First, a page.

Nature took the measure of little Tommy Edwards for a round hole, but his parents, teachers, and all with whom his childhood was cast, got it into their heads that Tommy was certainly intended for a square hole. So, with the best intentions in the world,—but oh, such woeful ignorance!—they tortured the poor little fellow and crippled him for life by trying to fit him to their pattern instead of that designed for him by the all-wise Mother.
Mother Nature called to Tommy to go into the woods and fields, to wade through the brooks, and make friends with all the living things she had placed there,—tadpoles, beetles, frogs, crabs, mice, rats, spiders, bugs,—everything that had life. Willingly, lovingly did the little lad obey, but only to be whipped and scolded by good Mother Edwards when he let loose in her kitchen the precious treasures which he had collected in his rambles.
It was provoking to have rats, mice, toads, bugs, and all sorts of creepy things sent sprawling over one’s clean kitchen floor. But the pity of it was that Mrs. Edwards did not understand her boy, and thought the only cure for what she deemed his mischievous propensity as whipping. So Tommy was whipped and scolded, and scolded and whipped, which, however, did not in the least abate his love for Nature.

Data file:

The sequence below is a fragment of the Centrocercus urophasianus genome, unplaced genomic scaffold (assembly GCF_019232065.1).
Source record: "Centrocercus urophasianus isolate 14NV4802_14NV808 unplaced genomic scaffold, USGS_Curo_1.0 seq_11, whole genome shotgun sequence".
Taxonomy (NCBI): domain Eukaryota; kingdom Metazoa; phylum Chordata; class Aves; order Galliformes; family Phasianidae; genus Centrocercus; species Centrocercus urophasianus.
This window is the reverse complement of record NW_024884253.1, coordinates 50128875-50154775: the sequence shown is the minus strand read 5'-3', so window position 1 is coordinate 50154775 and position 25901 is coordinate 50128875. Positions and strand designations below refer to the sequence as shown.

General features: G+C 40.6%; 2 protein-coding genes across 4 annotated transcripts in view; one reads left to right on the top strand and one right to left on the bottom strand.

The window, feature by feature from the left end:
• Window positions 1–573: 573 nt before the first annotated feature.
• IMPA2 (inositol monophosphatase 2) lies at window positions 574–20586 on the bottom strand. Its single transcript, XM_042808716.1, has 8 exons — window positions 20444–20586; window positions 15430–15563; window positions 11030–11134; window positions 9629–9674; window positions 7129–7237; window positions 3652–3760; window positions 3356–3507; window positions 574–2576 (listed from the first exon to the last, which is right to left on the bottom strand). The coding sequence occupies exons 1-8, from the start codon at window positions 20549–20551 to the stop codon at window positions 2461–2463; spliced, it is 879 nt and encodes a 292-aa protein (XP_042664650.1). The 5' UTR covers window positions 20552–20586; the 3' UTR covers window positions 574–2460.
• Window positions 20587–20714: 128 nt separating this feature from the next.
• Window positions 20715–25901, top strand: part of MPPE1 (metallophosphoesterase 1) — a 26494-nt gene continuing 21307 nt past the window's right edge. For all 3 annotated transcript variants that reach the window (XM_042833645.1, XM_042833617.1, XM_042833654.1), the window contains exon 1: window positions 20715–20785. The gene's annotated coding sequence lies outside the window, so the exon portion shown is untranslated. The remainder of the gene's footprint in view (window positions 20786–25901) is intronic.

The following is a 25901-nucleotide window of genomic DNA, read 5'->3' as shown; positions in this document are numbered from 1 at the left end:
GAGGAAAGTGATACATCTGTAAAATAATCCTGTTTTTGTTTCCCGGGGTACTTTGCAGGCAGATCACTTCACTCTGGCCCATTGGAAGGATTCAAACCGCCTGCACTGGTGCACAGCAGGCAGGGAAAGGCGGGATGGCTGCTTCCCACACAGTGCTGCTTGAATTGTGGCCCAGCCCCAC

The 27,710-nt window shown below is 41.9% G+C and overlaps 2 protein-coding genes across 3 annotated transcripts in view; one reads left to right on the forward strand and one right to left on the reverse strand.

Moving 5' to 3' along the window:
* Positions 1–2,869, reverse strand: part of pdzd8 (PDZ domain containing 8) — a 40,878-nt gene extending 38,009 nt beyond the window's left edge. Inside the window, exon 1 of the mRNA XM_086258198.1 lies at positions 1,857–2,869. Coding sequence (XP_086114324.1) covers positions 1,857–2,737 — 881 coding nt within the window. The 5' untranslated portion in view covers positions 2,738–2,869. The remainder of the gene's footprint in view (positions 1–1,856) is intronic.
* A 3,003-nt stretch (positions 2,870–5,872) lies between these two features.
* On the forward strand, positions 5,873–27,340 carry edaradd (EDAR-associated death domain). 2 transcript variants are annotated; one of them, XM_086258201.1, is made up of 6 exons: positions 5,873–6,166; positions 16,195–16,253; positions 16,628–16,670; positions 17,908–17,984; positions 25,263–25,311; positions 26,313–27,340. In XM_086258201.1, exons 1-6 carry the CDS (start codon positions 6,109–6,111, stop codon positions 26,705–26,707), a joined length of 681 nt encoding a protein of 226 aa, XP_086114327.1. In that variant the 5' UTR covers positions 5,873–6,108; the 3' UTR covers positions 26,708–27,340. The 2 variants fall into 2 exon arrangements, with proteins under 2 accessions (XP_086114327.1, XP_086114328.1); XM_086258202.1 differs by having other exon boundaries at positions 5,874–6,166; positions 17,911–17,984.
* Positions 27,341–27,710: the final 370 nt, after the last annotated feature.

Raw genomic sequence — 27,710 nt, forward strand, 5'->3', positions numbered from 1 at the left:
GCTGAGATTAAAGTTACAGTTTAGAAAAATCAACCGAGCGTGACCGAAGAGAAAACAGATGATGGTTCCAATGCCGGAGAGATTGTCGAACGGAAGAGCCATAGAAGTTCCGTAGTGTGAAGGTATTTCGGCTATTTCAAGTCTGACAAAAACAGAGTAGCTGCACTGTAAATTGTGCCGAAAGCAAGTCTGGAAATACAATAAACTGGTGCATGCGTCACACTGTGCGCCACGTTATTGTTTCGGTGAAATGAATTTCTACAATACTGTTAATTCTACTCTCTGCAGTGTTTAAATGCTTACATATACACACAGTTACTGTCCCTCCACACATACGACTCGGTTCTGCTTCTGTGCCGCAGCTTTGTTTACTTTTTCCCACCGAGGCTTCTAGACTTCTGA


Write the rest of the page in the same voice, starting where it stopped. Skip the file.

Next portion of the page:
Driven to desperation, his mother bethought her of a plan. She would make the boy prisoner and see if this would tame him. With a stout rope she tied him by the leg to a table, and shut him in a room alone. But no sooner was the door closed than he dragged himself and the table to the fireplace, and, at the risk of setting himself and the house on fire, burned the rope which bound him, and made his escape into the woods to collect new specimens.
And yet his parents did not understand. It was time, however, to send him to school. They would see what the schoolmaster would do for him. But the schoolmaster was as blind as the parents, and Tommy’s doom was sealed, when one morning, while the school was at prayers, a jackdaw poked its head out of his pocket and began to caw.
His next teacher misunderstood, whipped, and bore with him until one day nearly every boy in the school found a horse-leech wriggling up his leg, trying to suck his blood. This ended his second school experience.
He was given a third trial, but with no better results than before. Things went on in the usual way until a centipede was discovered in another boy’s desk. Although in this case Tommy was innocent of any knowledge of the intruder, he was found guilty, whipped, and sent home with the message, “Go and tell your father to get you on board a man-of-war, as that is the best school for irreclaimables such as you.”
His school life thus ended, he was apprenticed to a shoemaker, and thenceforth made his living at the bench. But every spare moment was given to the work which was meat and drink, life itself, to him.